This post is from the non-Reed Smith side of the blog.
We’ve put it off long enough – time to deal with the awful decision in C.R. Bard v. Cisson, __ F.3d __, 2016 WL 158814 (4th Cir. Jan. 14, 2016). When we posted our 2015 Top Ten, we noted that we were watching Cisson because it had the potential to be among our top or bottom 10 of 2016. Well, the top is definitely off the table and while it’s still early, the bottom is certainly in the running.
A quick background of the case. Cisson is an appeal from the first trial in the massive Pelvic Mesh MDL. Plaintiff underwent implantation of defendant’s pelvic mesh device and began experiencing pain. Two years later, she had surgery to remove the device, but the “arms” of the device could not be removed. Id. at *1. In 2013, defendant won summary judgment on many of plaintiff’s claims leaving only design defect and failure to warn to proceed to trial. Id. at *2. The trial resulted in a plaintiff verdict, including a sizeable punitive damages award. Id. at *1.
On appeal, defendant challenged several of the court’s evidentiary rulings, which is a tough row to hoe given the discretionary standard of review. Chief among those was the district court’s decision to exclude any evidence of defendant’s compliance with the FDA 510k clearance process – finding it both irrelevant and unduly prejudicial. As we pointed out earlier, considerable precedent allowed admission of FDCA compliance into evidence, including compliance with §510k clearance procedures. But downright irrelevant? Really? The process established by the industry’s primary regulator as to what the industry must do and how it must do it in order to be able to bring its product to market is irrelevant? At least the Fourth Circuit did not go that far. It acknowledged that the question of relevance is “more difficult,” id.at * 6; perhaps a slight nod that if it had to rule on that issue it might have disagreed with the district court. Unfortunately, the appellate court still affirmed, holding under Rule 403’s less demanding “prejudice” standard that the district court did not abuse its discretion in excluding the 510k clearance as unduly prejudicial.
The first question in determining whether evidence is admissible under Rule 403 is whether it is probative of an issue in the case. Here, under Georgia’s risk-utility test for design defect claims, one of the questions for the jury is whether the defendant acted reasonably in designing the product. Id. at *3. Certainly there should be little dispute that compliance with the 510k process goes to reasonableness. At a minimum, the fact of compliance, clearance, and a description of that process is evidence that addresses plaintiff’s inevitable arguments of what the company did and didn’t do, and what it should and shouldn’t have done. To omit the 510k clearance would be to present the jury with a falsehood, a void, a gaping whole – which should be filled with the truth – that the company played by the rules.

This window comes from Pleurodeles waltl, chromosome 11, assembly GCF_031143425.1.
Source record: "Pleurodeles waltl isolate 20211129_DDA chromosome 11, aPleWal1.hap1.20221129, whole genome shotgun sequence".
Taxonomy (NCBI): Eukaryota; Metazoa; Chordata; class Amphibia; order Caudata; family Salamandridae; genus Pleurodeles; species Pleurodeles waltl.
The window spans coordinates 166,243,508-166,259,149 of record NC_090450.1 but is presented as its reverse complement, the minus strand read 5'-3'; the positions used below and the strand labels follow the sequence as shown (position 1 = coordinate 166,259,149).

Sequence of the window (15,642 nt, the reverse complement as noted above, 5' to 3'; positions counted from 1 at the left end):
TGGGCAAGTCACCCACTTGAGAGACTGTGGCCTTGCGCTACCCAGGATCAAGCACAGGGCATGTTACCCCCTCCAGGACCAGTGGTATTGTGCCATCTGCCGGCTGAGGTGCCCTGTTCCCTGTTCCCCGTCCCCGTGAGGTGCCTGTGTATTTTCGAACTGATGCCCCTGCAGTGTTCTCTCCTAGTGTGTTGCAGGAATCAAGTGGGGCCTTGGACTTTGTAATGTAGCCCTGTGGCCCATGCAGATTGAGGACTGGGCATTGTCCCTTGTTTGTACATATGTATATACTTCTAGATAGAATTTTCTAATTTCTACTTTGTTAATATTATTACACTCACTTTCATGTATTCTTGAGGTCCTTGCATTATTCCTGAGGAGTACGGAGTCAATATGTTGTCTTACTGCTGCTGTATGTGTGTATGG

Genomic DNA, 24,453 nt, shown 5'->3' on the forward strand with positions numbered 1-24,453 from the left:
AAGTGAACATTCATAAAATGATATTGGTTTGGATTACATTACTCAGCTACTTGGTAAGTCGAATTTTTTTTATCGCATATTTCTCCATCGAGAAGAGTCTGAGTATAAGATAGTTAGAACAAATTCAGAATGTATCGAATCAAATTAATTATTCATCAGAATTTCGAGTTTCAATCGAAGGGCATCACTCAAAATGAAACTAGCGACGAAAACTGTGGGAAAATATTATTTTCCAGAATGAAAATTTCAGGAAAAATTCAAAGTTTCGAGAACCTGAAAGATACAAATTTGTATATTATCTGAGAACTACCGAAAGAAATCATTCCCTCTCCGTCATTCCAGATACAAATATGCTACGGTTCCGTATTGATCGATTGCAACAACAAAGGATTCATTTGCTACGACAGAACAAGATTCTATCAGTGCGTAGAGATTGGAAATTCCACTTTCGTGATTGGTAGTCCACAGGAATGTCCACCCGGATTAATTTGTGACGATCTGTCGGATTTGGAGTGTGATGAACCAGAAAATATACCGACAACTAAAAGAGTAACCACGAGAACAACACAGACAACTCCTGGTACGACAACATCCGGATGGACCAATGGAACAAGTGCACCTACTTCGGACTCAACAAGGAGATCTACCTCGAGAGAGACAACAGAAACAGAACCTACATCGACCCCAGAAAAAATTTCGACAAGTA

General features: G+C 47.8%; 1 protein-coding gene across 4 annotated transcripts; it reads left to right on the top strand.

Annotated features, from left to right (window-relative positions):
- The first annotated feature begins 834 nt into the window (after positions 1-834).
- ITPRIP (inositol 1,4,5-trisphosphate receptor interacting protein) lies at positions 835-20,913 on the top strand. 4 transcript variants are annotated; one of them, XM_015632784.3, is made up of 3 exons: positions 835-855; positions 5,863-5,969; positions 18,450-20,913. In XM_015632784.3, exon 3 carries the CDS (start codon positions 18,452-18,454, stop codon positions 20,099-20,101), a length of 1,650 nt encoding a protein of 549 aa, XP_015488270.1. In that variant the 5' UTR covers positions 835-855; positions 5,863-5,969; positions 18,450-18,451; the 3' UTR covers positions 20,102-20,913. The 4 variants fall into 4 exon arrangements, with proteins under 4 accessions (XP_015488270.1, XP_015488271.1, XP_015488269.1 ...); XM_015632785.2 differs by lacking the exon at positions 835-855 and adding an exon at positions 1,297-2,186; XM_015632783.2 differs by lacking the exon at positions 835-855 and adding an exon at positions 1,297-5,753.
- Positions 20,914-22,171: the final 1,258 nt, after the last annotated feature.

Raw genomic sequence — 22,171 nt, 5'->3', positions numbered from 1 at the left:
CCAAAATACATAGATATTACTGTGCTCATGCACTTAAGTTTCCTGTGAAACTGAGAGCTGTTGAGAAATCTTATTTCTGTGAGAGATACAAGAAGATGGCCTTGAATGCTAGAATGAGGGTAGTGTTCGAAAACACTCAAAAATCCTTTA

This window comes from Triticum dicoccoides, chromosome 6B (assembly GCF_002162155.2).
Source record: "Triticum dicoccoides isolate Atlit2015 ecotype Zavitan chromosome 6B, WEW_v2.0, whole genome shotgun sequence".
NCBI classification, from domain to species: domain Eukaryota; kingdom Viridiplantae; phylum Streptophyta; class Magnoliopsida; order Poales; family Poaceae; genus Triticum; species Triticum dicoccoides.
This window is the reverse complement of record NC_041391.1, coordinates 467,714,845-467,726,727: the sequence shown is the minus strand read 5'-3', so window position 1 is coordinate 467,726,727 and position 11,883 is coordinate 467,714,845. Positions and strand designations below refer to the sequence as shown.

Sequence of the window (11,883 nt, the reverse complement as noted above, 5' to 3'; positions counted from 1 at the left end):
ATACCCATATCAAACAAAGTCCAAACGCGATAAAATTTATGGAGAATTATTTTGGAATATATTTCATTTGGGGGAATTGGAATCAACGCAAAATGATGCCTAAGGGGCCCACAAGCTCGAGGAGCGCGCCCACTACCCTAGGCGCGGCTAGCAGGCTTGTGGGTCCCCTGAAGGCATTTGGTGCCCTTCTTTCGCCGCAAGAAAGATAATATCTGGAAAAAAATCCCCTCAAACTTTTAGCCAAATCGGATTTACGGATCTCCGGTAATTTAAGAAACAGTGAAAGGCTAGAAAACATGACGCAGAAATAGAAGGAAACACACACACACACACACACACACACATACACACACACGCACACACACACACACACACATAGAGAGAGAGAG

Putting aside that sort of common sense argument, the general state-law rule is that a product’s compliance with FDA regulations is relevant, albeit not controlling, in product liability litigation.
[A] product’s compliance with an applicable product safety statute or administrative regulation is properly considered in determining whether the product is defective.
Restatement (Third) of Torts, Products Liability §4(b) (1998).
The Fourth Circuit, however, belittled the probative value of compliance with the 510k process by mistakenly concluding that it has nothing to do with safety. Id. at *3. Indeed, the Fourth Circuit went so far off base as to state that the 510k clearance process allows some medical devices to “avoid” “safety testing.” Id. Again, we are left shaking our heads at such contrafactual conclusion. The 510(k) process is not a complete abandonment of safety considerations. As we have written before, while the 510(k) clearance is premised on substantial equivalence, such clearance does necessarily constitute a finding of safety. Congress enacted the 510(k) process, in part, to enable quicker clearance for new devices that are equivalent to devices that have already been on the market and have accumulated some sort of safety and efficacy record.
But the court misapplied to evidence the Supreme Court’s preemption language in Lohr v. Medtronic:
Thus, even though the FDA may well examine 510(k) applications ... with a concern for the safety and effectiveness of the device,” the agency’s clearance rests only on whether the device is “substantially equivalent to one that existed before 1976” before allowing it “to be marketed without running the gauntlet of the [MDA premarket approval] process.
Cisson, at *4 (quoting Lohr, 518 U.S. 470 at 493-94 (1996)). But the preemption cases have nothing to do with the admissibility of evidence. Indeed, our prior post on this topic contains a sizeable number of cases that reject preemption but are accompanied by statements affirming the admissibility of FDA compliance. So while the Fourth Circuit was correct that the Supreme Court “found the 510k process insufficiently tied-up with safety to preempt state tort actions,” id., that court wasn’t being asked to decide preemption. It was asked whether the jury could hear evidence of compliance with industry standards. Juries hear evidence on industry standards all the time. And they receive instructions from the court all the time on how to weigh that evidence. There seems to be little reason why that wouldn’t have worked well here. Just because 510(k) clearance doesn’t preempt a plaintiff’s claims, it doesn’t mean that evidence of such clearance should disappear from trial.